Q: Do you accept the comparisons with Sarah Vaughan? And generally what do you think about the critics, always comparing, generalizing or simply labeling?

A: I wouldn’t say I compare myself to her, but she’s definitely an inspiration to me. I don’t mind comparisons and labels, I try to remain open to people and learn from that.

Q: And do you like contrasts in life?

A: I try to accept everything that comes into my life. I don’t fight, I try to pass it, which is the greatest lesson. Not very successful always, but I try…

Q: You have an MA in Far Eastern philosophy. Which is the most valuable life lesson you learnt while you were studying?

A: What I just said: to accept. To be part of the things happening around me, to accept them without resisting. Very often we have a plan in our heads, while maybe God or the Universe have better plans for us.

I taught meditation as part of my philosophy training. This was the practical part of the course. But my most interesting experience had to do with the music academy in Israel, where I gave a meditation course for performing artists. And it was one of the most meaningful things I’ve ever done, for it really helps in the way you conduct yourself on stage, as well as the performance itself.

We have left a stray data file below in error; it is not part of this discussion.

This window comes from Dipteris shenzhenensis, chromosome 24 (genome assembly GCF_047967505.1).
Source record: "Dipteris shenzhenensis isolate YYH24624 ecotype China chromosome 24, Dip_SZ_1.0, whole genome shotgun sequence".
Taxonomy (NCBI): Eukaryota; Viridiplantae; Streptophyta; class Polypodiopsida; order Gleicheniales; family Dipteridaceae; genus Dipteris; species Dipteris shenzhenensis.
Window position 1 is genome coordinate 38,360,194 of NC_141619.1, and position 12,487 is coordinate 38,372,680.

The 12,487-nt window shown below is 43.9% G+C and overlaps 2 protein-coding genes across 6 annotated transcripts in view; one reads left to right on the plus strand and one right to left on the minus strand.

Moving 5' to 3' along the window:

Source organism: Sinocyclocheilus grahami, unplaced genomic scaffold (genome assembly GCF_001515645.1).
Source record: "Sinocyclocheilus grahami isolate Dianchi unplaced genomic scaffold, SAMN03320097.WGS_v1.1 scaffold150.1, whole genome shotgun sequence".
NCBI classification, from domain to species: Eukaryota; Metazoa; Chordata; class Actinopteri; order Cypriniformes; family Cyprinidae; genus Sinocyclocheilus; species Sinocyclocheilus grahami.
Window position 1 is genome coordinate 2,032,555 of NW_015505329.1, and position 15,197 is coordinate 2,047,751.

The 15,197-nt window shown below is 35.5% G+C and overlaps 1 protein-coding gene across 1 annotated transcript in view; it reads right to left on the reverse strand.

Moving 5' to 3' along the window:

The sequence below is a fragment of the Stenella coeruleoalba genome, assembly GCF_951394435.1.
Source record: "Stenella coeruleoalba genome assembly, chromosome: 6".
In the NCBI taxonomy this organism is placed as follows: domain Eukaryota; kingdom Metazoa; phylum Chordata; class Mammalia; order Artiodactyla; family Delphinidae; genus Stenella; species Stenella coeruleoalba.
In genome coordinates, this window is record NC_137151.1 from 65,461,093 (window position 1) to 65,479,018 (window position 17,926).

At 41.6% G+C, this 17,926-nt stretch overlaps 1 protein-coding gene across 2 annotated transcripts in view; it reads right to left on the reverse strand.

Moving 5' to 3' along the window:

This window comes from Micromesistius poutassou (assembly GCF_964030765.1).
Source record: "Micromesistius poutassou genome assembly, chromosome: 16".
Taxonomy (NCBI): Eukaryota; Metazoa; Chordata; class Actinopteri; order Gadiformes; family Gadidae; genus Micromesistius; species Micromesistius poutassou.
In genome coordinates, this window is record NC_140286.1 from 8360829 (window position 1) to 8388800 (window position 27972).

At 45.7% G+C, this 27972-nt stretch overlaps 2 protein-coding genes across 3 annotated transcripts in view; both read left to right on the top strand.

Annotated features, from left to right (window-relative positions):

Q: How would you describe the path you are treading at the moment?

A: The last few years, particularly after the beginning of the pandemic, were an enormous pause in my career. But that was actually one of my most productive periods, in which I composed a lot of new music and made many new arrangements.

At this particular moment I am extremely for the way things are going and the way I am going. Because my commitments are increasing and I have a lot more invitations for guest appearances all over the world. Also, all these collaborative projects with local musicians that I’m doing are a very essential part of my path. They open the horizons to new styles, new perspectives and give new opportunities for development.

Q: Why is teaching important to you? Doesn’t it take you away from a purely artistic life?